Opponents questioned Jesus about divorce to trap him, but he used the issue to teach the higher ways of the Kingdom – Mark 10:1-16.
In Mark and Matthew, Jesus was confronted by religious opponents about the issue of divorce, but this was done to trap him with his own words. They did not intend to solicit an all-encompassing ruling on divorce from him. In Mark, the incident is another in a series of confrontations between Jesus and the religious establishment associated with the Temple.
In the parallel account in Matthew, the question is, can a husband divorce his wife for any reason? – (Matthew 19:1-12).
In the first century, even the most conservative Jewish rabbi considered divorce legal. The issue was what were the acceptable grounds for a legal divorce. And after all, the Mosaic law allowed husbands to divorce their wives.
- (Mark 10:1-12) – “And having approached him, the Pharisees were asking him if it is permitted for a husband to dismiss his wife, putting him to the test. Yet he, having answered, said to them: What did Moses command you? Now, they said: Moses permitted to write a bill of divorce and to dismiss her. But Jesus answered: For the hardness of your heart, he wrote you this commandment. Yet from the beginning of creation, he made them male and female, and because of this a man will leave his father and mother and be joined to his wife, and the two will be for one flesh; consequently, no longer are they two, but one flesh. What, therefore, God joined together let no man divide. And in the house again the disciples were questioning him concerning this. And he is saying to them: Whoever dismisses his wife and marries another is committing adultery against her. And if she dismisses her husband to marry another, she is committing adultery.”
The Mosaic Law, the later oral traditions, and case law precedents all permitted Jewish men to divorce their wives. More conservative rabbis argued it was only permissible in cases of adultery, while the more “liberal” authorities countered that a husband was permitted to divorce his wife for virtually any cause. As a rule, wives were not permitted to initiate divorce proceedings.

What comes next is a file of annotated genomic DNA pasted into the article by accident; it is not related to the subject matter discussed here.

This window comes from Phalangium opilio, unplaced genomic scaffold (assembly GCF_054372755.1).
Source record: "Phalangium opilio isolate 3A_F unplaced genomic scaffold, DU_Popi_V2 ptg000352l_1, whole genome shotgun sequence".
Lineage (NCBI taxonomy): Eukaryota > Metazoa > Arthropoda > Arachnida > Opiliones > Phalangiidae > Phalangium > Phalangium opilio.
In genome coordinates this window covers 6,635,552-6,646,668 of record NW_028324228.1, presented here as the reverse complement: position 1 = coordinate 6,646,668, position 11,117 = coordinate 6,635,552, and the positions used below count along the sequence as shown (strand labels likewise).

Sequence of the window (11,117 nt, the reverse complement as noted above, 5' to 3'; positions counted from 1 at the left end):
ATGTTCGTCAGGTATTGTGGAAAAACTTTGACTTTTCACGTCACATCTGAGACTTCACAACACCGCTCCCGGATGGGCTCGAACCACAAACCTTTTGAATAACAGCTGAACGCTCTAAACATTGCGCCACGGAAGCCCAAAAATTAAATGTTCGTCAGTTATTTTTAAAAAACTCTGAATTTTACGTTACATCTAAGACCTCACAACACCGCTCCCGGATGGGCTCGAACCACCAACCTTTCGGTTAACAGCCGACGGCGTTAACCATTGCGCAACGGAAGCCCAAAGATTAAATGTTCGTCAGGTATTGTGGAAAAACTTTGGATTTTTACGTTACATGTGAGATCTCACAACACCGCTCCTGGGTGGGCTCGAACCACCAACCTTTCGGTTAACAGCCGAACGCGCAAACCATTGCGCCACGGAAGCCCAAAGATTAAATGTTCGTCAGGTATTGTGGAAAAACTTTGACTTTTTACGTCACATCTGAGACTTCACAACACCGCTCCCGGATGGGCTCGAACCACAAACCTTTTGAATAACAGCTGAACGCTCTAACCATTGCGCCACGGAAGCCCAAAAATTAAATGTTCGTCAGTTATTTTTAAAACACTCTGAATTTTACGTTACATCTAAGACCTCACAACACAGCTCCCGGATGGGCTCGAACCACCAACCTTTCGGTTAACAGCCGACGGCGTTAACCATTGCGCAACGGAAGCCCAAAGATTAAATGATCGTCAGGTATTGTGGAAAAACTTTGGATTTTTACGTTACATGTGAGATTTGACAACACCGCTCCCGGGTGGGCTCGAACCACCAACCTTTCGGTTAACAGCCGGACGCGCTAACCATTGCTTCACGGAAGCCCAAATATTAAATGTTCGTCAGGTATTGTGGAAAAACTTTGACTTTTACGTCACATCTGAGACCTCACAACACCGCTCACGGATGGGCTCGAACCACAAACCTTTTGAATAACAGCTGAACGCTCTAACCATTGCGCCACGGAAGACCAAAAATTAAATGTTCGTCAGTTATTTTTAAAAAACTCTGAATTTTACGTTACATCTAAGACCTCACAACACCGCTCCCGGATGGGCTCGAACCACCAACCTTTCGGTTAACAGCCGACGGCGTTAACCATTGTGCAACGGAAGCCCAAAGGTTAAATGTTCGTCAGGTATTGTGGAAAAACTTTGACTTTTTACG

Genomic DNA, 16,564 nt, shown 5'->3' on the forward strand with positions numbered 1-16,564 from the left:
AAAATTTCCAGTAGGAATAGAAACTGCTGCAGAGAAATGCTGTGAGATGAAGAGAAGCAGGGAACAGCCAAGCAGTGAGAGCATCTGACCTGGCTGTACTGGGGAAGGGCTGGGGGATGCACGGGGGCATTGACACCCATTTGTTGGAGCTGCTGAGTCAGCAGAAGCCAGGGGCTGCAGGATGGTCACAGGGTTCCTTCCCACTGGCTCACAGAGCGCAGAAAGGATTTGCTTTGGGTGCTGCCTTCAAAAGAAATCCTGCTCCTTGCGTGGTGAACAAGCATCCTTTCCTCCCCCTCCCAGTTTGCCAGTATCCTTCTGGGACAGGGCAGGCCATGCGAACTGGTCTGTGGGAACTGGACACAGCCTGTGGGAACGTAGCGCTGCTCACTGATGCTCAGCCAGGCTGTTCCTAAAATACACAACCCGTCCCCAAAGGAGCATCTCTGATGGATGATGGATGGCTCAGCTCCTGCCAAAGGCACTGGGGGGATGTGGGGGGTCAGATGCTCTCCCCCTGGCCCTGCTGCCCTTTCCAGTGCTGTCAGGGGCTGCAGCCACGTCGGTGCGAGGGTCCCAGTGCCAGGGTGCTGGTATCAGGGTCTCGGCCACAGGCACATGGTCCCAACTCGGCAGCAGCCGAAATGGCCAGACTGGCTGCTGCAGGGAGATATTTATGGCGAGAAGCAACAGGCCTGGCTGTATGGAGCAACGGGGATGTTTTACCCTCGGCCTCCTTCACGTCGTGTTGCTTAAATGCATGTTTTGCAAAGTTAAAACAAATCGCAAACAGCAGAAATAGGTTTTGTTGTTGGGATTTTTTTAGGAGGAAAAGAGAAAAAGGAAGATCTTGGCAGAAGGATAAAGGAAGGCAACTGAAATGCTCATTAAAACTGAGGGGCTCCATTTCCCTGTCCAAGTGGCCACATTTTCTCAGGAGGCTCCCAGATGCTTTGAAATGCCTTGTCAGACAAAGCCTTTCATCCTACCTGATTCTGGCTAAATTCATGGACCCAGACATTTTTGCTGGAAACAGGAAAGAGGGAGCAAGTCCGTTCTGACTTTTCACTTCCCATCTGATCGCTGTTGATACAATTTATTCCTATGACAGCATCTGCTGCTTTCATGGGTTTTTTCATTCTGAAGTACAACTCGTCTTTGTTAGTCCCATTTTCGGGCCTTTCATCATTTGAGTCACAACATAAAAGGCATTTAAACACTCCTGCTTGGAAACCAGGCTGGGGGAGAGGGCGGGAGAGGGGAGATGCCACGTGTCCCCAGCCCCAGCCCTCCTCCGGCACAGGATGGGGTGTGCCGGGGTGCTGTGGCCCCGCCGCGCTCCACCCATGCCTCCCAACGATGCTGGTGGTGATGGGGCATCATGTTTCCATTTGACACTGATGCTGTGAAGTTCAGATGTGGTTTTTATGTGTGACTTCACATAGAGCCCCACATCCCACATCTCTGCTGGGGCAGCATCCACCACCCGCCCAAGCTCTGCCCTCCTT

Moreover, the Torah regulations were slanted in favor of the husband, and under the relevant statutes from Deuteronomy, men were permitted to divorce their wives. But legal disputes were inevitable due to an ambiguity in the key verse – “…because he has found some indecency in her.” Exactly what qualified as an “indecency”? – (Deuteronomy 24:1-4).
In Christ’s confrontation with the Pharisees, they did not seek a straightforward explanation about this issue. Instead, they intended to lure him into making a statement contrary to the Torah. Any prohibition of divorce by him would be framed as a statement contradicting the Law of Moses.
The intent of the Law was to limit divorce. By requiring a written decree, hopefully, it would provide some level of protection for the wife, for the decree would allow the woman to remarry legally. In that patriarchal society, all too frequently, unmarried women remained poor, and often marriage was their only way to improve their condition.
Twice the Pharisees asked Jesus about the grounds for divorce. Unlike the Mosaic Law, they were searching for a pretext to justify divorce. But according to him, the regulation in the Torah was given as a concession because of the hardness of husbands’ hearts, but it was not a revelation of God’s intent. Christ argued from the original purpose for marriage and did not seek loopholes in the law to get around it.